Associations of Food Allergy-Related Dietary Knowledge, Attitudes, and Behaviors Among Caregivers of Black and White Children With Food Allergy

Eileen Vincent*, Lucy A. Bilaver, Jamie L. Fierstein, Neil Thivalapill, Andrea A. Pappalardo, Amaziah Coleman, Adam Robinson, Hemant P. Sharma, Audrey Brewer, Amal H. Assa'ad, Jialing Jiang, Haley W. Hultquist, Ashwin J. Kulkarni, Johnathan Choi, Mahboobeh Mahdavinia, Jacqueline Pongracic, Mary C. Tobin, Christopher Warren, Ruchi S. Gupta

*Corresponding author for this work

Research output: Contribution to journalArticlepeer-review

4 Scopus citations


Background: The increasing prevalence of pediatric food allergy (FA) in the United States has disproportionately affected non-Hispanic Black youth. However, racial and other socioeconomic disparities in FA management among caregivers of children with FA remain unclear. Objective: To determine associations between socioeconomic, clinical, and health care factors and FA-related knowledge, attitudes, and behaviors among caregivers of Black and White children with FA. Design: Cross-sectional survey analysis from the Food Allergy Outcomes Related to White and African American Racial Differences Study. Participants/settings: Longitudinal cohort of caregivers of 385 Black and White children with FA ages birth to 12 years residing in Chicago, Illinois, Cincinnati, Ohio, and Washington, DC from 2017 to March 2021. Main outcome measures: There were 3 primary outcomes of interest: (1) FA knowledge assessed by scores from the Knowledge Survey, (2) FA-related attitudes assessed by newly developed survey, and (3) food-related behaviors assessed by the FORWARD Diet and Purchasing Habit Surveys completed 6 months postenrollment. Analyses: Multivariable linear and logistic regression. Results: The overall response rate to the 6-month postenrollment survey was 51.3% (385 of 751). White caregivers represented 69.4% of the participants. Black race was associated with a 1.5-point mean decrease in FA knowledge score (95% CI: −2.2 to −0.7) compared with White caregivers, and a graduate degree or bachelor's degree was associated with associated with a 1.7-point mean increase (95% CI: 0.8-2.7) and 1.1-point mean increase (95% CI: 0.2-2.0) in FA knowledge score, respectively, compared with caregivers who had less than a bachelor's degree. Multiple FAs and ever visited the emergency department for a food-related allergic reaction were also associated with higher levels of FA knowledge. Ever visited the emergency department for FA was also associated with higher odds of 2 measures of FA attitudes reflecting parental anxiety. Greater FA knowledge scores were consistently associated with lower odds of several FA-related food purchasing and eating behaviors assumed to have elevated risk of FA. Eating food prepared at school was the only FA behavior associated with race. Compared with White children, Black children were 2.5 times more likely to eat school-prepared foods (95% CI: 1.2-5.6). Conclusions: Findings from this study identified socioeconomic, racial, and clinical factors associated with caregivers’ FA-related knowledge, attitudes, and behaviors, but further research is warranted to better understand these relationships.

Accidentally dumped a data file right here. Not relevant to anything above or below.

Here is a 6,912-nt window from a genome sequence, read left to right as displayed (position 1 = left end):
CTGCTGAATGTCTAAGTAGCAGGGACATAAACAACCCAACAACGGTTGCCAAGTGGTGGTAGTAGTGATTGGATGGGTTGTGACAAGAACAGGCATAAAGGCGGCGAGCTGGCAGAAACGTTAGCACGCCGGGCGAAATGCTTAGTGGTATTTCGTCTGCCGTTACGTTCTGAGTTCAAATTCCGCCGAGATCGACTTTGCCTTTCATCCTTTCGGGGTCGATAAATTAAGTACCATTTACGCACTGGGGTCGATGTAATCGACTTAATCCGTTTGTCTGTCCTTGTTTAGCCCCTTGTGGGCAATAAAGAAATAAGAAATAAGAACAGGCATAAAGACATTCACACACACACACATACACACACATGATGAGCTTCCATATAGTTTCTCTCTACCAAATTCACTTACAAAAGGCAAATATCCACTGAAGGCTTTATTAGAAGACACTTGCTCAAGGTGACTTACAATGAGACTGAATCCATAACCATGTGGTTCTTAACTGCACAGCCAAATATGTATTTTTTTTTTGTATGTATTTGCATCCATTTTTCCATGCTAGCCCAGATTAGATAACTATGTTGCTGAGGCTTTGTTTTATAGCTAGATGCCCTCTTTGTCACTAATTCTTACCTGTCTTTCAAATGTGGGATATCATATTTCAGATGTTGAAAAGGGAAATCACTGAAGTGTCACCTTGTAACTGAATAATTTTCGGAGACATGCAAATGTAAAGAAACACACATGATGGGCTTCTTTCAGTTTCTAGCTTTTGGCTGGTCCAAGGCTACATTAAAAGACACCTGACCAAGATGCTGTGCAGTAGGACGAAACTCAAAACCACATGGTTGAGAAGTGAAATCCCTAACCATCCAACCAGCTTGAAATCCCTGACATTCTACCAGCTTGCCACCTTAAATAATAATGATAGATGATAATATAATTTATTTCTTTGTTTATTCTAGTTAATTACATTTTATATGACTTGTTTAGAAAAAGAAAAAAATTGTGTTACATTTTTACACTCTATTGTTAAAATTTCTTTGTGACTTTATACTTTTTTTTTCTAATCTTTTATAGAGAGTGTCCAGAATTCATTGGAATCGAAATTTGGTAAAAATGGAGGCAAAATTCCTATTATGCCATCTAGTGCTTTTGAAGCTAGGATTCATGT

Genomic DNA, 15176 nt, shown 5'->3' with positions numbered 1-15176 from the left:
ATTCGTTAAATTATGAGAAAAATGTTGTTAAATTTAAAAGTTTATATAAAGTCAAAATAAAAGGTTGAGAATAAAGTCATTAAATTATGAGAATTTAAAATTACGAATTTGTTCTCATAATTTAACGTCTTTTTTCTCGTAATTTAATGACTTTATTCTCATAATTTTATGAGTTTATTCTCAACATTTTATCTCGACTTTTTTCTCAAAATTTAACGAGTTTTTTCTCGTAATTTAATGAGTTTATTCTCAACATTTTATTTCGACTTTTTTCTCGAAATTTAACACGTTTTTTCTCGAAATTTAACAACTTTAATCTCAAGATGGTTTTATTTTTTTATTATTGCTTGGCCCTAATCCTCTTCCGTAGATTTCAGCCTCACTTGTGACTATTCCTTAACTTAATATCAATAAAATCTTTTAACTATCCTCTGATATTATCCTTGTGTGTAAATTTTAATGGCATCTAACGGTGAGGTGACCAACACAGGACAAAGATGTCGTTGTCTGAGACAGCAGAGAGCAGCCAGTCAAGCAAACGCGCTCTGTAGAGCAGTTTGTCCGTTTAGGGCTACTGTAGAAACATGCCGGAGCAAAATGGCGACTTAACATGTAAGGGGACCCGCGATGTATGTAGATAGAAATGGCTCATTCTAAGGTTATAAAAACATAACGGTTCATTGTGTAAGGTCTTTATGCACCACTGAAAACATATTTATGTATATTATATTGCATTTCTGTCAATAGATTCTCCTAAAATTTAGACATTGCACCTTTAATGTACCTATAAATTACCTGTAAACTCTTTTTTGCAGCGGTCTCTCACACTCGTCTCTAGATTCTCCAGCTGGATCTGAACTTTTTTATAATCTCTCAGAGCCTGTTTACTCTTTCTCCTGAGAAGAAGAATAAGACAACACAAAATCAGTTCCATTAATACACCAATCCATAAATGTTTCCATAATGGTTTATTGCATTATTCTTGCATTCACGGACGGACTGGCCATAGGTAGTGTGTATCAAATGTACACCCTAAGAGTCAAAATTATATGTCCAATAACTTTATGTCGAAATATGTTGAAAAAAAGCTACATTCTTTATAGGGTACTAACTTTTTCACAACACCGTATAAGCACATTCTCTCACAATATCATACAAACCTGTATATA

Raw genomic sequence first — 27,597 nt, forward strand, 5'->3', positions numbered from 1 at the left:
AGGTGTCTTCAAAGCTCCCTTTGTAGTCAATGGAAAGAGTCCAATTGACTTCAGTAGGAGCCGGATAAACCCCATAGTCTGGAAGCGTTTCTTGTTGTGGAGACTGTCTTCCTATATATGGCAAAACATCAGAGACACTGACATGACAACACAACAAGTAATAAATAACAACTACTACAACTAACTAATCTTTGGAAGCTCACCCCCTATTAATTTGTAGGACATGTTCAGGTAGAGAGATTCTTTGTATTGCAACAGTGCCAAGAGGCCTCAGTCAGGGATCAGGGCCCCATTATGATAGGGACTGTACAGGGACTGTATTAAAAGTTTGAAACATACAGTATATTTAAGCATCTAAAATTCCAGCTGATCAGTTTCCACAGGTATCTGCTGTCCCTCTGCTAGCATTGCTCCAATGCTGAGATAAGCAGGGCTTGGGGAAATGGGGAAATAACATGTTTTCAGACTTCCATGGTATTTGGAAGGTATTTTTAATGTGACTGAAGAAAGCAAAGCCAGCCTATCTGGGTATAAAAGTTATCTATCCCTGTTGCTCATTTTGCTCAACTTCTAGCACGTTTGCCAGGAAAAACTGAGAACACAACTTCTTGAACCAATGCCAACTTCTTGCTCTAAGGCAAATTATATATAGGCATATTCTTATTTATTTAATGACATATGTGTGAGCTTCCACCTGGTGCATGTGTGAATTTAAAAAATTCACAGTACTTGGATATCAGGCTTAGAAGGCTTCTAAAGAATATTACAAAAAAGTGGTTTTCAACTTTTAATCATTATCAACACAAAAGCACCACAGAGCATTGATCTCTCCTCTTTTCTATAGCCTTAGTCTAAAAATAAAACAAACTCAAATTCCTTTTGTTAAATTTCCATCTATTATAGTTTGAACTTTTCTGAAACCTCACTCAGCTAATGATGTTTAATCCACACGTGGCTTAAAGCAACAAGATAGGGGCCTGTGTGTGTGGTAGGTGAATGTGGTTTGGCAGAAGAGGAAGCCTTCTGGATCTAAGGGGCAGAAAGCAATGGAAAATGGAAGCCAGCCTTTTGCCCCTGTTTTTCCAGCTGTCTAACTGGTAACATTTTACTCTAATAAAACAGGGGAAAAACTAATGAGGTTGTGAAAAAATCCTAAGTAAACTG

Original languageEnglish (US)
Pages (from-to)797-810
Number of pages14
JournalJournal of the Academy of Nutrition and Dietetics
Issue number4
StatePublished - Apr 2022


  • Attitudes
  • Behaviors
  • Dietary knowledge
  • Food allergy
  • Race

ASJC Scopus subject areas

  • Food Science
  • Nutrition and Dietetics


Dive into the research topics of 'Associations of Food Allergy-Related Dietary Knowledge, Attitudes, and Behaviors Among Caregivers of Black and White Children With Food Allergy'. Together they form a unique fingerprint.

Cite this